Catholics are a crucial voice in world population debate, but do journalists know it?

Ever since President Donald Trump took office nearly three months ago, certain publications have made it nearly their full-time job to criticize every step his administration takes.

This is not to say they’re wrong, because the man is rather easy to attack. However, these newsrooms have stepped away from their original purpose and have evolved into something totally other than what I was seeking when I took out a subscription.

Take, for example, Foreign Policy Review, which used to provide me with wonderful dollops of the kind of foreign news I can’t find in any local newspaper.

Things have changed and today’s “voices” column is typical. “Can Trump Learn?” asks one columnist. “Donald Trump’s Presidency is an Assault on Women,” reads another. And then there’s “Is Trump Russia’s Useful Idiot or Has He Been Irreparably Compromised?”

On some of its foreign news dispatches, its coverage has shown the same singular focus. On April 3, it posted the following about a controversial UN fund that, among other things, funds abortions. Although that’s not quite how Foreign Policy Review words it:

The State Department announced Monday that it would cut funding for the United Nations Population Fund (UNFPA), a policy shift that could directly impact the lives of girls and women around the world.
Foggy Bottom claims that the UNFPA, which funds reproductive health and family planning in 150 countries around the world, “supports or participates in” the Chinese government’s policies of coercive abortion and involuntary sterilization.

Now, the State Department is not the only entity that opposes the UNFPA. The U.S. Conference of Catholic Bishops (USCCB) has a position paper placing the agency right in the center of China’s murderous “one child” policy. Continuing on:

UNFPA said in a statement Tuesday that the State Dept.’s decision was based on an “erroneous” claim, and said its “work promotes the human rights of individuals and couples to make their own decisions, free of coercion or discrimination.” 
A State Department spokesperson pointed to the 1985 Kemp-Kasten amendment, which prohibits U.S. taxpayer money from funding abortion or forced sterilization anywhere in the world. That spokesperson noted that China’s family planning policies are coercive, and that UNFPA partners with China’s National Health and Family Planning Commission (NHFPC), which is responsible for implementing China’s family planning policies.

Now, as a blog post at the very conservative notes, people on the left and right don’t get that Trump may not have been anti-abortion in the past, but it would appear that he is now.

President Donald Trump's executive order to defund the United National Family Planning Agency (UNFPA) sends a message to political foes both on the political left and the right.
The pro-abortion left will should not be too surprised since President Trump has already cut $400,000,000 in population control funds when he reaffirmed the Mexico City Policy a few days after his inauguration.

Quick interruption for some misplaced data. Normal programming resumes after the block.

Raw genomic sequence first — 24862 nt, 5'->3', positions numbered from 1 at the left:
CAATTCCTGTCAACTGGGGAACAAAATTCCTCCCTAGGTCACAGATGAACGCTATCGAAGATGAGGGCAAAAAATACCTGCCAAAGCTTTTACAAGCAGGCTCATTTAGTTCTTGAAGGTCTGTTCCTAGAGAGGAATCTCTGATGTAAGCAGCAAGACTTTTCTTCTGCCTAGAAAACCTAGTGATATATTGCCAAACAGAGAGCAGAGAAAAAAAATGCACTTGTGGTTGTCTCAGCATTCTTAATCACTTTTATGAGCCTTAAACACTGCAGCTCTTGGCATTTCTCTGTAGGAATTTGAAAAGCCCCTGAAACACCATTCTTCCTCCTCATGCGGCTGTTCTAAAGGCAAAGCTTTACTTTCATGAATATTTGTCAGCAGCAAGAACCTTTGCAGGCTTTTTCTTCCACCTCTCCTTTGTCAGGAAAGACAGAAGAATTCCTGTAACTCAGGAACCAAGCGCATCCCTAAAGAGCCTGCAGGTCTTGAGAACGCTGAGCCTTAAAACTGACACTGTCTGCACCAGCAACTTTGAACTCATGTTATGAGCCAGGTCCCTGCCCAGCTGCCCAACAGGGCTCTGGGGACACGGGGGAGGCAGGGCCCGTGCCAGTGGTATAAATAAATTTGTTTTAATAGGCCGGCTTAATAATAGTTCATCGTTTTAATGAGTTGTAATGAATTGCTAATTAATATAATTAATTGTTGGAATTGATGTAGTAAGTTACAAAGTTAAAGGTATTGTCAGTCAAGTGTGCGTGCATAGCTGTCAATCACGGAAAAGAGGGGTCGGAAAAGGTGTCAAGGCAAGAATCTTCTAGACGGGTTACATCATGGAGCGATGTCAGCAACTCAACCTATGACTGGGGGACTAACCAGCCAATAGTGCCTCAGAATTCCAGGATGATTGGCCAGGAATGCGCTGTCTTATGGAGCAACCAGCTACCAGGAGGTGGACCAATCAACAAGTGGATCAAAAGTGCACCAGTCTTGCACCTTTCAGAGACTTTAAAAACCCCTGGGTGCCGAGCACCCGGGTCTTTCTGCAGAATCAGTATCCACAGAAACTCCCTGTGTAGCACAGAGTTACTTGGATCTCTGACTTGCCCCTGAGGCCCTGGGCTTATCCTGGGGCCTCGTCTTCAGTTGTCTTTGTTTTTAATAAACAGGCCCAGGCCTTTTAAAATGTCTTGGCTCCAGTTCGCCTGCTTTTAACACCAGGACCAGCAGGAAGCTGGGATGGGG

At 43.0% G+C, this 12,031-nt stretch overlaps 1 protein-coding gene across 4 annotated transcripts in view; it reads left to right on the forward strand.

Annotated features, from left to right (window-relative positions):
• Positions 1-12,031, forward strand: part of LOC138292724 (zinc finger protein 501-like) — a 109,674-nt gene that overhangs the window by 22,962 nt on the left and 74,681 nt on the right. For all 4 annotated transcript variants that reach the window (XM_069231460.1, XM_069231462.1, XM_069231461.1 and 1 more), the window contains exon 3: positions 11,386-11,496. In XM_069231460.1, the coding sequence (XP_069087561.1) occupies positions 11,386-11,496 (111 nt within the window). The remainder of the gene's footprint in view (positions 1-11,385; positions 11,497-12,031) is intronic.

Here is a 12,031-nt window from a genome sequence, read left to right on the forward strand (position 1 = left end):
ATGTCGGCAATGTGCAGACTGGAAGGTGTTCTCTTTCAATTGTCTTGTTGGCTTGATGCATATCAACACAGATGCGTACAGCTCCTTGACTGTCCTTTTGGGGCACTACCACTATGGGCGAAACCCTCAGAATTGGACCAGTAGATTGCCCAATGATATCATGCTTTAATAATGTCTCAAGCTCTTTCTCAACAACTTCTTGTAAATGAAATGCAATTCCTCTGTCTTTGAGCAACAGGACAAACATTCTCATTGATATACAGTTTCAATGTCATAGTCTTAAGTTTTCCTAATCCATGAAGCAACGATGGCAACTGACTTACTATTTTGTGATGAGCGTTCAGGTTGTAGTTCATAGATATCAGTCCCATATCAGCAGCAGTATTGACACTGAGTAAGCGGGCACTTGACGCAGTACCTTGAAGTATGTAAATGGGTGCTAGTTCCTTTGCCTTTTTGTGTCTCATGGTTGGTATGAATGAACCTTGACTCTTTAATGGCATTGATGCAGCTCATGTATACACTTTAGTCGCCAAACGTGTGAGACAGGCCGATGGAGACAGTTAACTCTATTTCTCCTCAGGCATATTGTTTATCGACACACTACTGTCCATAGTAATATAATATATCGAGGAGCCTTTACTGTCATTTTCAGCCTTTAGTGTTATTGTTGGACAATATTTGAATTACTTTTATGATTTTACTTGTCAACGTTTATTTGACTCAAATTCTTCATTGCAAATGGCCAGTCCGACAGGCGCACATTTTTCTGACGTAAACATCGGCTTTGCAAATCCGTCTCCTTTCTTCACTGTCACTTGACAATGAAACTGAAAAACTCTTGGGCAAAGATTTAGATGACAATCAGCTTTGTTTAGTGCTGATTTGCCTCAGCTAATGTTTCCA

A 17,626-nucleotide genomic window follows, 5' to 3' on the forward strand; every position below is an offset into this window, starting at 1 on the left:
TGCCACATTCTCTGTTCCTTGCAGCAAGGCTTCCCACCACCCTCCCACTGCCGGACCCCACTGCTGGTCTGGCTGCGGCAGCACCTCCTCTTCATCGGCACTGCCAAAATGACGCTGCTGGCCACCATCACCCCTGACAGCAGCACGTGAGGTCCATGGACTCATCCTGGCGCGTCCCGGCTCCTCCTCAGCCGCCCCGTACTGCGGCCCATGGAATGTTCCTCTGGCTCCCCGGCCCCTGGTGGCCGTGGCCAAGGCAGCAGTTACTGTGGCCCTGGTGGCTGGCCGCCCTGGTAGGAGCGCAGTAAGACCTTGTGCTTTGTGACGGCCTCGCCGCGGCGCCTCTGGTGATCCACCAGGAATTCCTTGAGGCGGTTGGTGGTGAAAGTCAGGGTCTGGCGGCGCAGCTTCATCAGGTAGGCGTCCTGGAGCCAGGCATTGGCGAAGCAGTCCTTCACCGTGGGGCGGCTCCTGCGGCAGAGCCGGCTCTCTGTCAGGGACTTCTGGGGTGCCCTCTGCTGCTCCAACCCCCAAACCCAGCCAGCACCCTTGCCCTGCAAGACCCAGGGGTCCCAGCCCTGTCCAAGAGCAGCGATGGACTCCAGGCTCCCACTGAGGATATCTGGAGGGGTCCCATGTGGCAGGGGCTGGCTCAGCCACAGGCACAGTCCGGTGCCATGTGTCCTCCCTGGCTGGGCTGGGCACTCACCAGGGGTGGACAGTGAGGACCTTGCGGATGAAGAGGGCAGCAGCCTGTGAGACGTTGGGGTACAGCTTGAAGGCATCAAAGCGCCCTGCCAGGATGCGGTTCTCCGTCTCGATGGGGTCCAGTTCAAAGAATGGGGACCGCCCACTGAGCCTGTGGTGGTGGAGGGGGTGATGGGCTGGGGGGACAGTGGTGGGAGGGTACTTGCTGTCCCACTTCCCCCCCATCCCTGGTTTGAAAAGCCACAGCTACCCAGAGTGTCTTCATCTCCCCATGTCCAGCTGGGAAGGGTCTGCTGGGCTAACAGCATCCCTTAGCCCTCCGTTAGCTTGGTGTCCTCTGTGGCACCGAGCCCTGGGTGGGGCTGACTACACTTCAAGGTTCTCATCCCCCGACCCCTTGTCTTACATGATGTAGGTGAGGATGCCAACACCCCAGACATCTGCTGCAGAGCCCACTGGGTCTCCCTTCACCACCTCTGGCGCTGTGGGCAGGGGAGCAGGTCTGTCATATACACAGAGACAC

To the Never-Trumpers on the right, such as the neo-cons at the National Review, anti-abortion fundamentalists, and those marching under the flag of surrender represented by the "Benedict Option" -- President Trump has once again proven his bona fides as being anti-abortion.

The writer, Deal Hudson, is Catholic and has been involved in alternative Catholic media for years, as is one of the people he quotes elsewhere in the piece. That is Austin Ruse, head of C-Fam, also known as the Catholic Family and Human Rights Institute.

By the way, the USCCB came out with a statement on Thursday praising the State Department’s announcement. As I write this, no other religious denomination (that I could find) made any comment about the funding cut. You’ve got to go to the advocacy media to learn how this ban has unfolded in the past few months.

Back to Foreign Policy Review: It laid the blame for the State Department’s decision at the feet of politicians.

“There are extreme conservatives in the House that have an overall appetite to cut off U.S. funding for basic healthcare for girls and women around the world, and unfortunately funding for UNFPA has been caught up in that political work,” said Seema Jalan, the executive director of the Universal Access Project at the U.N. Foundation.

They should have gone into their back files for this 2011 essay by freelancer Mara Hvistendahl on sex-selective abortions that squarely blames the UNFPA for China’s one-child policy. But aren't those politicians informed by something, such as certain personal beliefs or perhaps adherence to the one religious institution that has consistently opposed the UNFPA: The Catholic Church. Or are they afraid of pushing the religion button? 

Foreign Policy Review is not alone in leaving out any religion aspect. A recent National Public Radio piece did the same thing. It's amazing how many religion ghosts one can find in such pieces if you only look for them.

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